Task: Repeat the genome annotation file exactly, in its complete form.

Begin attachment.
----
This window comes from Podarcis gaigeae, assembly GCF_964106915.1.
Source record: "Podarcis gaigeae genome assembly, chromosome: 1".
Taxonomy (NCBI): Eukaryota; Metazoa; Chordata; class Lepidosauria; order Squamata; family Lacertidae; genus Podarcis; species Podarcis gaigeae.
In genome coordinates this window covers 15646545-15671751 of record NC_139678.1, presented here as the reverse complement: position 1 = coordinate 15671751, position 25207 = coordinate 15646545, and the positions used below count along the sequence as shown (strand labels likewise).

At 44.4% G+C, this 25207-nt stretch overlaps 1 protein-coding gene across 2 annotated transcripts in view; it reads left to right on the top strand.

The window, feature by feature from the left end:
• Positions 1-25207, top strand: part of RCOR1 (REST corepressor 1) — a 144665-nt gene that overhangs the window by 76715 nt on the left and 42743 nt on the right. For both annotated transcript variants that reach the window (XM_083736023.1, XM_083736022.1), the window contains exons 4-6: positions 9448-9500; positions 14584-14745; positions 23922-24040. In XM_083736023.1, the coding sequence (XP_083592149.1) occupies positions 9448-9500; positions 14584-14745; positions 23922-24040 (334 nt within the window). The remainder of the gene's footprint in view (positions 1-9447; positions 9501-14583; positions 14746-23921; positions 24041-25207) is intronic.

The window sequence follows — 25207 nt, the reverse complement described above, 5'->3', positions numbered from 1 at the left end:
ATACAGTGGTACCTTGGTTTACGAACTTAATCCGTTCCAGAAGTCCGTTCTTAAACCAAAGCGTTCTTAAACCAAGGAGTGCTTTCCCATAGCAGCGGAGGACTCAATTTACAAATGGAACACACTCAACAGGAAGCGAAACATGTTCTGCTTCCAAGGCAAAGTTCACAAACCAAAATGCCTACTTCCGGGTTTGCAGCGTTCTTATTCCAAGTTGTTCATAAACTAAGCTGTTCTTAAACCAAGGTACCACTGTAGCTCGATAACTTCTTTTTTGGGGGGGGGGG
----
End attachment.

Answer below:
This window comes from Podarcis gaigeae, assembly GCF_964106915.1.
Source record: "Podarcis gaigeae genome assembly, chromosome: 1".
Taxonomy (NCBI): Eukaryota; Metazoa; Chordata; class Lepidosauria; order Squamata; family Lacertidae; genus Podarcis; species Podarcis gaigeae.
In genome coordinates this window covers 15646545-15671751 of record NC_139678.1, presented here as the reverse complement: position 1 = coordinate 15671751, position 25207 = coordinate 15646545, and the positions used below count along the sequence as shown (strand labels likewise).

At 44.4% G+C, this 25207-nt stretch overlaps 1 protein-coding gene across 2 annotated transcripts in view; it reads left to right on the top strand.

The window, feature by feature from the left end:
• Positions 1-25207, top strand: part of RCOR1 (REST corepressor 1) — a 144665-nt gene that overhangs the window by 76715 nt on the left and 42743 nt on the right. For both annotated transcript variants that reach the window (XM_083736023.1, XM_083736022.1), the window contains exons 4-6: positions 9448-9500; positions 14584-14745; positions 23922-24040. In XM_083736023.1, the coding sequence (XP_083592149.1) occupies positions 9448-9500; positions 14584-14745; positions 23922-24040 (334 nt within the window). The remainder of the gene's footprint in view (positions 1-9447; positions 9501-14583; positions 14746-23921; positions 24041-25207) is intronic.

The window sequence follows — 25207 nt, the reverse complement described above, 5'->3', positions numbered from 1 at the left end:
ATACAGTGGTACCTTGGTTTACGAACTTAATCCGTTCCAGAAGTCCGTTCTTAAACCAAAGCGTTCTTAAACCAAGGAGTGCTTTCCCATAGCAGCGGAGGACTCAATTTACAAATGGAACACACTCAACAGGAAGCGAAACATGTTCTGCTTCCAAGGCAAAGTTCACAAACCAAAATGCCTACTTCCGGGTTTGCAGCGTTCTTATTCCAAGTTGTTCATAAACTAAGCTGTTCTTAAACCAAGGTACCACTGTAGCTCGATAACTTCTTTTTTGGGGGGGGGGG